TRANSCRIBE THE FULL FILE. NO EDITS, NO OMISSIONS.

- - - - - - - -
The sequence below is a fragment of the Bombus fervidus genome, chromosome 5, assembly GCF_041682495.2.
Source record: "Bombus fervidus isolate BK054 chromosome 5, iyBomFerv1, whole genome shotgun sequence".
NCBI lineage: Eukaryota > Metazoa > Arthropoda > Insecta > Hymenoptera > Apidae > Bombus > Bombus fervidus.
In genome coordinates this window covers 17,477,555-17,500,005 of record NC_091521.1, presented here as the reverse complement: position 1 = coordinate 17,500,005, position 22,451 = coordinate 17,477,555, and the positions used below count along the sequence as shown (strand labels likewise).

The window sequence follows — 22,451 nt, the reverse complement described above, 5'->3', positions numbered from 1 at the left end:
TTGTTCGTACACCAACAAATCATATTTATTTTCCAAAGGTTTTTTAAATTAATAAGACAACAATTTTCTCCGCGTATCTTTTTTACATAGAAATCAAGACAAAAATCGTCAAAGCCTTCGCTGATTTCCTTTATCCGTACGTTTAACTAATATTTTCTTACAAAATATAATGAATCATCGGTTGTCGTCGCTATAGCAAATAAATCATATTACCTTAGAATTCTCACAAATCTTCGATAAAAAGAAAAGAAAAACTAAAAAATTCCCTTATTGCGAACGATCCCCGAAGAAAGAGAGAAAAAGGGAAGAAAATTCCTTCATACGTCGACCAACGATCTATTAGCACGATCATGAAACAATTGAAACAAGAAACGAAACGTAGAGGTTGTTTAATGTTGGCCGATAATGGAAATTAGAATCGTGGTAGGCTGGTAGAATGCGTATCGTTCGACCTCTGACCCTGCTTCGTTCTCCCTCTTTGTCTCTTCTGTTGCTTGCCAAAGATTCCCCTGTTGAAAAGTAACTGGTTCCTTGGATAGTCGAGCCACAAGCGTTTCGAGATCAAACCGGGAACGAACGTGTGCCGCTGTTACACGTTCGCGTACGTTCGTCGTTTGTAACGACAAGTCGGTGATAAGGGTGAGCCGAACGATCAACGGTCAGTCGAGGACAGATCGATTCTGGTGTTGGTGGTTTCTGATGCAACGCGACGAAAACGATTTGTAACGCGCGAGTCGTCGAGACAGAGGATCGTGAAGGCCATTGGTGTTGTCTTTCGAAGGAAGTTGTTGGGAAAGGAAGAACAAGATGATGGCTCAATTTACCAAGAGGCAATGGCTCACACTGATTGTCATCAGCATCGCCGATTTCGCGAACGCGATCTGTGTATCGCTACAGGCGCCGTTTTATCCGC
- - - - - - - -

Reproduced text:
The sequence below is a fragment of the Bombus fervidus genome, chromosome 5, assembly GCF_041682495.2.
Source record: "Bombus fervidus isolate BK054 chromosome 5, iyBomFerv1, whole genome shotgun sequence".
NCBI lineage: Eukaryota > Metazoa > Arthropoda > Insecta > Hymenoptera > Apidae > Bombus > Bombus fervidus.
In genome coordinates this window covers 17,477,555-17,500,005 of record NC_091521.1, presented here as the reverse complement: position 1 = coordinate 17,500,005, position 22,451 = coordinate 17,477,555, and the positions used below count along the sequence as shown (strand labels likewise).

The window sequence follows — 22,451 nt, the reverse complement described above, 5'->3', positions numbered from 1 at the left end:
TTGTTCGTACACCAACAAATCATATTTATTTTCCAAAGGTTTTTTAAATTAATAAGACAACAATTTTCTCCGCGTATCTTTTTTACATAGAAATCAAGACAAAAATCGTCAAAGCCTTCGCTGATTTCCTTTATCCGTACGTTTAACTAATATTTTCTTACAAAATATAATGAATCATCGGTTGTCGTCGCTATAGCAAATAAATCATATTACCTTAGAATTCTCACAAATCTTCGATAAAAAGAAAAGAAAAACTAAAAAATTCCCTTATTGCGAACGATCCCCGAAGAAAGAGAGAAAAAGGGAAGAAAATTCCTTCATACGTCGACCAACGATCTATTAGCACGATCATGAAACAATTGAAACAAGAAACGAAACGTAGAGGTTGTTTAATGTTGGCCGATAATGGAAATTAGAATCGTGGTAGGCTGGTAGAATGCGTATCGTTCGACCTCTGACCCTGCTTCGTTCTCCCTCTTTGTCTCTTCTGTTGCTTGCCAAAGATTCCCCTGTTGAAAAGTAACTGGTTCCTTGGATAGTCGAGCCACAAGCGTTTCGAGATCAAACCGGGAACGAACGTGTGCCGCTGTTACACGTTCGCGTACGTTCGTCGTTTGTAACGACAAGTCGGTGATAAGGGTGAGCCGAACGATCAACGGTCAGTCGAGGACAGATCGATTCTGGTGTTGGTGGTTTCTGATGCAACGCGACGAAAACGATTTGTAACGCGCGAGTCGTCGAGACAGAGGATCGTGAAGGCCATTGGTGTTGTCTTTCGAAGGAAGTTGTTGGGAAAGGAAGAACAAGATGATGGCTCAATTTACCAAGAGGCAATGGCTCACACTGATTGTCATCAGCATCGCCGATTTCGCGAACGCGATCTGTGTATCGCTACAGGCGCCGTTTTATCCGC